South Carolina's Defense Struggles Against Kentucky, Time for Coaches to Panic

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South Carolina's Defense Struggles Against Kentucky, Time for Coaches to Panic
John Sommers II/Getty Images
South Carolina defensive tackle Kelcy Quarles (99) tried to help the Gamecoks overcome not having defensive end Jadeveon Clowney against Kentucky.

COLUMBIA, S.C — A strange odor seemed to permeate Williams-Brice Stadium Saturday night.

It was the air of desperation, and South Carolina's defense reeked of it.

The Gamecocks had to survive a scare from 1-4 Kentucky to hold on for a 35-28 victory, with South Carolina's struggles coming exclusively on the defensive end.

The Gamecocks were playing without defensive end Jadeveon Clowney, who surprised coaches with his decision to sit out the game with bruised ribs.

Gamecock coach Steve Spurrier said Clowney told him before the game that he couldn't go.

"I don't want to get into all that," said an obviously frustrated Spurrier. "He told me he couldn't play. Ribs hurt. Couldn't run. I said, 'That's fine. You don't have to play. We'll move on.' He wasn't able to practice on Thursday. He may not be able to play next week, I don't know. We're not going to worry about it, I can assure you that. If he doesn't want to play, he doesn't have to. As simple as that."

Even with Clowney out, it was hardly an excuse for giving up 28 points to a Kentucky team that came into the game ranked last in the SEC in scoring offense.

The Gamecocks set Kentucky up with on one touchdown following a fumbled kickoff by the Gamecocks, but otherwise, the Wildcats methodically drove the ball, scoring on two drives of 75 yards and one of 81 yards.

Streeter Lecka/Getty Images
Kentucky QB Jalen Whitlow (No. 2) helped the Wildcats rack up 301 yards in total offense against the Gamecocks.

Kentucky ran 60 plays for 301 yards in total offense and clocked off 19 first downs.

It was the offense that saved the Gamecocks.

South Carolina scored on seven of nine possessions, and the ninth and final came when the Gamecocks chewed up the final 4:02 of the clock, with quarterback Connor Shaw taking a knee on the final three plays.

"We're still winning, so that makes it not as tough," said Spurrier, whose team survived a 28-25 nailbiter last week at Central Florida. "We don't like it, but if that's who we are, that's the kind of team we're going to be all year it looks like. We're going to try and change it though. I'm not going to be negative. I told myself I'm going to quit being negative. I've just been giving facts out. Our guys are trying, but some of them are not trying the right way. They're doing their own crap, and I'm not going to mention any names, ya'll watched it. I think we will make some changes."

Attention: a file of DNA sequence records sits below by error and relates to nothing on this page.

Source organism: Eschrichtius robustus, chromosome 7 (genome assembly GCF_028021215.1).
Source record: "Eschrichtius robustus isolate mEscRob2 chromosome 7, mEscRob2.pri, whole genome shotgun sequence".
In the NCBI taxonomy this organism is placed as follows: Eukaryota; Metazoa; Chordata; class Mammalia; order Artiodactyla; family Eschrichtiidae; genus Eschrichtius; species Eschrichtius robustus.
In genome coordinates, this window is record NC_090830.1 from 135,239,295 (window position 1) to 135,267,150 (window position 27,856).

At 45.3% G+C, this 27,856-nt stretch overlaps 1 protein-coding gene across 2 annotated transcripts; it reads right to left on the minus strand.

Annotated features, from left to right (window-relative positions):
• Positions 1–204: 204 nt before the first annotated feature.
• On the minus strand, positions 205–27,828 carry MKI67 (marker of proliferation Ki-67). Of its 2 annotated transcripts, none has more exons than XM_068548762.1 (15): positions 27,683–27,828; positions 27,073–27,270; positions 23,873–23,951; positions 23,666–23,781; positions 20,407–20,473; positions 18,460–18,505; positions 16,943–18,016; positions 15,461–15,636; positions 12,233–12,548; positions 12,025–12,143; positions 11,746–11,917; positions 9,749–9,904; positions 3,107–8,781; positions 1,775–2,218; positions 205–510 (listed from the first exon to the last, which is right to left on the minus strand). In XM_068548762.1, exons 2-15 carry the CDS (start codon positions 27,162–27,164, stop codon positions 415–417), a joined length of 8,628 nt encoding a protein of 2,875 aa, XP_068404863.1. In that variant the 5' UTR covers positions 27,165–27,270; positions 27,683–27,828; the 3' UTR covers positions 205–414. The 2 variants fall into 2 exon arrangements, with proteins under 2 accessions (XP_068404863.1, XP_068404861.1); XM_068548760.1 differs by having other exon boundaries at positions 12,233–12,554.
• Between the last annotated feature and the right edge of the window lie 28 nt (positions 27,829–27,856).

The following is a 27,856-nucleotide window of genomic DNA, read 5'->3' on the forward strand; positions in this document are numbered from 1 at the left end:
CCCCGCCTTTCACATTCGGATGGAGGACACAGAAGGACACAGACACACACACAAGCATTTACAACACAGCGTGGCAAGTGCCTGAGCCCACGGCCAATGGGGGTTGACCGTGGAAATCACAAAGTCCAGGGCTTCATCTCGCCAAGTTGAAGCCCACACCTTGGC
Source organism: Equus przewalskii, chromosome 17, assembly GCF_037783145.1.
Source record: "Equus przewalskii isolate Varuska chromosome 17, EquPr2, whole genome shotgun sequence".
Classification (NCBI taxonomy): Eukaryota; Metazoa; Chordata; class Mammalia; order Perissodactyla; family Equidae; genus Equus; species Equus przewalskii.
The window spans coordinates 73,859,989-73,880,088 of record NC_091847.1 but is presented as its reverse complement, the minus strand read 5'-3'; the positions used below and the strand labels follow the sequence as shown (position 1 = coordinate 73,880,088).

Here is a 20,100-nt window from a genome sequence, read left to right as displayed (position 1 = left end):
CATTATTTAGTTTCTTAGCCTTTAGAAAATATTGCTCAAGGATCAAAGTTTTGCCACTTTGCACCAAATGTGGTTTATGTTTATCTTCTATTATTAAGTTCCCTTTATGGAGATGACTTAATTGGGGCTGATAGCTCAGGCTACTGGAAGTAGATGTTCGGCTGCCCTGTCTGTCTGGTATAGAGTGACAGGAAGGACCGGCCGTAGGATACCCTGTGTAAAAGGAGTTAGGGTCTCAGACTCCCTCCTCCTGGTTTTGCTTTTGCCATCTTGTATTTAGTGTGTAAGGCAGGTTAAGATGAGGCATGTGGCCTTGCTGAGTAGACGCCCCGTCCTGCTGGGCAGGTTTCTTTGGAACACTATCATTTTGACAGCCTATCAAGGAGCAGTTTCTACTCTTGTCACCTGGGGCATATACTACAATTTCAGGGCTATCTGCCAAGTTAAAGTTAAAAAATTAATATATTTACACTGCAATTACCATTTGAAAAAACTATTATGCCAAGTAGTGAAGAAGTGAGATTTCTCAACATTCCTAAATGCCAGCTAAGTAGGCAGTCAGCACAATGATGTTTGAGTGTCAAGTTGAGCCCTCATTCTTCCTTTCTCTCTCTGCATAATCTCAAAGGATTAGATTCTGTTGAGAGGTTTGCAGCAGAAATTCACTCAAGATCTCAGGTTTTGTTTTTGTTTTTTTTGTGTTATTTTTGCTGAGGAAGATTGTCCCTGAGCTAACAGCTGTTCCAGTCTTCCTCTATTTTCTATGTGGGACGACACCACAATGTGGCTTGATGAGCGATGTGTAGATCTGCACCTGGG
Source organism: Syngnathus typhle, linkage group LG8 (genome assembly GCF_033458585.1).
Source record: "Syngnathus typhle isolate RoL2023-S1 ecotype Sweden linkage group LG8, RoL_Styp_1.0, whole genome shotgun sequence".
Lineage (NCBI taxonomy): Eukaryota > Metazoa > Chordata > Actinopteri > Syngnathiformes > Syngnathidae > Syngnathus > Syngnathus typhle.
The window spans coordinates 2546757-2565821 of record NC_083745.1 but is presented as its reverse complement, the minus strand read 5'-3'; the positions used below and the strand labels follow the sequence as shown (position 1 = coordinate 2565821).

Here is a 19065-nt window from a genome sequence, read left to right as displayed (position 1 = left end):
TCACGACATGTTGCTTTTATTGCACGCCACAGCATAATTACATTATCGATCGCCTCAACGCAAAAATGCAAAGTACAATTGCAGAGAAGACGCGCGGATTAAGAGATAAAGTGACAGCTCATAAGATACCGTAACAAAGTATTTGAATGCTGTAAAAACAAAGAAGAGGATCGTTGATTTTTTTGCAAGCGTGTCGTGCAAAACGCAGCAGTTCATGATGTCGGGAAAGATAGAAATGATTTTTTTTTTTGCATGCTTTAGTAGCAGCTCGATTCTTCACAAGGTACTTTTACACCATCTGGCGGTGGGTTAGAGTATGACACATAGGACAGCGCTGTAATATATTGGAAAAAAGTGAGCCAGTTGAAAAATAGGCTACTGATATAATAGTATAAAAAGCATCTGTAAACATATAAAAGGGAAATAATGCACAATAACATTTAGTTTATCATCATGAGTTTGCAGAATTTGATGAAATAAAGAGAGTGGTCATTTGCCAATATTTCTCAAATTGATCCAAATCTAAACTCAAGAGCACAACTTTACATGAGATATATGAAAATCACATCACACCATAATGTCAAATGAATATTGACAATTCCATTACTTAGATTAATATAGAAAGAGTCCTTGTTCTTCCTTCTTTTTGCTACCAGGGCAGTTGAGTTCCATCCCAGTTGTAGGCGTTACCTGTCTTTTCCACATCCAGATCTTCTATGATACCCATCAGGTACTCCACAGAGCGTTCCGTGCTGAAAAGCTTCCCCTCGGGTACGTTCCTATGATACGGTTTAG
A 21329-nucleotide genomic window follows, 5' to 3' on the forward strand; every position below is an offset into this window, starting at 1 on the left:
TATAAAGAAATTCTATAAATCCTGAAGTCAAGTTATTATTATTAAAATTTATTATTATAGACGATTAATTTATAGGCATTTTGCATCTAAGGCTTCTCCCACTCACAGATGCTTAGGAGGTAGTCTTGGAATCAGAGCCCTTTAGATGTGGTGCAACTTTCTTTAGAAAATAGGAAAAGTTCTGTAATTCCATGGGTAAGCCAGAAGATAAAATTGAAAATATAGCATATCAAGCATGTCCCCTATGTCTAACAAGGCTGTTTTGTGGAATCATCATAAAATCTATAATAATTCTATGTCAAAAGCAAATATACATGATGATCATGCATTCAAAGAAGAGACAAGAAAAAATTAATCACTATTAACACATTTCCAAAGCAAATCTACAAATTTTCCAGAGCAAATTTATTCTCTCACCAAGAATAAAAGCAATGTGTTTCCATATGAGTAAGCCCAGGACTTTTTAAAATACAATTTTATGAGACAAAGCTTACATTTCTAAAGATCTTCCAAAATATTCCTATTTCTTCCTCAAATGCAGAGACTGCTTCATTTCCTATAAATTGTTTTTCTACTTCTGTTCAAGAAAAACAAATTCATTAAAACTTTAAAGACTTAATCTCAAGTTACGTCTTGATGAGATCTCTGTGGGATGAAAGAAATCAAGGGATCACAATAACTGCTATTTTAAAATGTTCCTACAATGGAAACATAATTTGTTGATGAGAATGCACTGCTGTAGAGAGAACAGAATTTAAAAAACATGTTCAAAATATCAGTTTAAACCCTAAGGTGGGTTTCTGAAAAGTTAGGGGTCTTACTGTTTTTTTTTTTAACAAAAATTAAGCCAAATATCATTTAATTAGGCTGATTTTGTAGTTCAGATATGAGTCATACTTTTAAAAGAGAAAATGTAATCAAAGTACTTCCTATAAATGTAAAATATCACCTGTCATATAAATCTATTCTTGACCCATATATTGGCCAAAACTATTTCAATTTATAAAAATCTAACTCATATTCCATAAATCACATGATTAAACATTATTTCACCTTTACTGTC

The Gamecocks enter a stretch where they're on the road for three consecutive games at Arkansas, Tennessee and Missouri.

South Carolina will have to improve dramatically on defense to have a chance to keep on winning on the road.

It's uncertain whether South Carolina will have to survive that stretch without Clowney.

Clowney's replacement—Darius English, a redshirt freshman making his first career start—was in on three tackles and recorded half a sack.

He played decently, but he couldn't possibly have the same impact as Clowney.

South Carolina defensive coordinator Lorenzo Ward tried to downplay the absence of Clowney.

"I don't think his absence had any effect really," Ward said. "When the guys found out he couldn't play, they knew someone would step up. We would love to have Jadeveon out there, but we have to put 11 guys out there whether he is with us or not."

Either way, change is blowing in the wind at South Carolina.

"We're not going to live with the way we're playing, that's for sure," Ward said. "It gets frustrating."


Unless otherwise indicated, all quotes obtained firsthand. 

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